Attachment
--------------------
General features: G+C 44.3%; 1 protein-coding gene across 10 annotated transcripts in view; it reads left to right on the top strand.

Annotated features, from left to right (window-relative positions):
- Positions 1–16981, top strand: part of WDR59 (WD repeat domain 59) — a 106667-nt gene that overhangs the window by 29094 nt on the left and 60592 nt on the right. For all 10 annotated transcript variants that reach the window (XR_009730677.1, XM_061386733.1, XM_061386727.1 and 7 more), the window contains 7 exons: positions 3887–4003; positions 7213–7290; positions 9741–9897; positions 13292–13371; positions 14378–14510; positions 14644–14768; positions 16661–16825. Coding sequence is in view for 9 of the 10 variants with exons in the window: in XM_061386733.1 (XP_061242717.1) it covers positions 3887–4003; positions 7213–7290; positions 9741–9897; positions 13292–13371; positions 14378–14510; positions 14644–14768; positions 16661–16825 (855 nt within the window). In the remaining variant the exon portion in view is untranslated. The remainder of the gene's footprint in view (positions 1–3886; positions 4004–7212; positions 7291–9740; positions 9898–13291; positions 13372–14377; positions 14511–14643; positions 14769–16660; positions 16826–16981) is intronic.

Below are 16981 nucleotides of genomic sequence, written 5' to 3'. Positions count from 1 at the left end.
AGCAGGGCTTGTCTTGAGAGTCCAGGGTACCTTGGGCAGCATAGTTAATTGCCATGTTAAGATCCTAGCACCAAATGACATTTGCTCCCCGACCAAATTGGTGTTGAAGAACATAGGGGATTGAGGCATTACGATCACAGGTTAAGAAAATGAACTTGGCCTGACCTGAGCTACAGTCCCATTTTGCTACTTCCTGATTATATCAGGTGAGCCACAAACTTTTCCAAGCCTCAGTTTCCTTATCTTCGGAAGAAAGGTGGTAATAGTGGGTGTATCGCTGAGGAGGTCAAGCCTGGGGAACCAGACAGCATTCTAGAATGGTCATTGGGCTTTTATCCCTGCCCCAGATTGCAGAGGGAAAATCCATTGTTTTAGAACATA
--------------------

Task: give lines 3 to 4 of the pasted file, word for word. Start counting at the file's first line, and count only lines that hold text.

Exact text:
- Positions 1–16981, top strand: part of WDR59 (WD repeat domain 59) — a 106667-nt gene that overhangs the window by 29094 nt on the left and 60592 nt on the right. For all 10 annotated transcript variants that reach the window (XR_009730677.1, XM_061386733.1, XM_061386727.1 and 7 more), the window contains 7 exons: positions 3887–4003; positions 7213–7290; positions 9741–9897; positions 13292–13371; positions 14378–14510; positions 14644–14768; positions 16661–16825. Coding sequence is in view for 9 of the 10 variants with exons in the window: in XM_061386733.1 (XP_061242717.1) it covers positions 3887–4003; positions 7213–7290; positions 9741–9897; positions 13292–13371; positions 14378–14510; positions 14644–14768; positions 16661–16825 (855 nt within the window). In the remaining variant the exon portion in view is untranslated. The remainder of the gene's footprint in view (positions 1–3886; positions 4004–7212; positions 7291–9740; positions 9898–13291; positions 13372–14377; positions 14511–14643; positions 14769–16660; positions 16826–16981) is intronic.

Below are 16981 nucleotides of genomic sequence, written 5' to 3'. Positions count from 1 at the left end.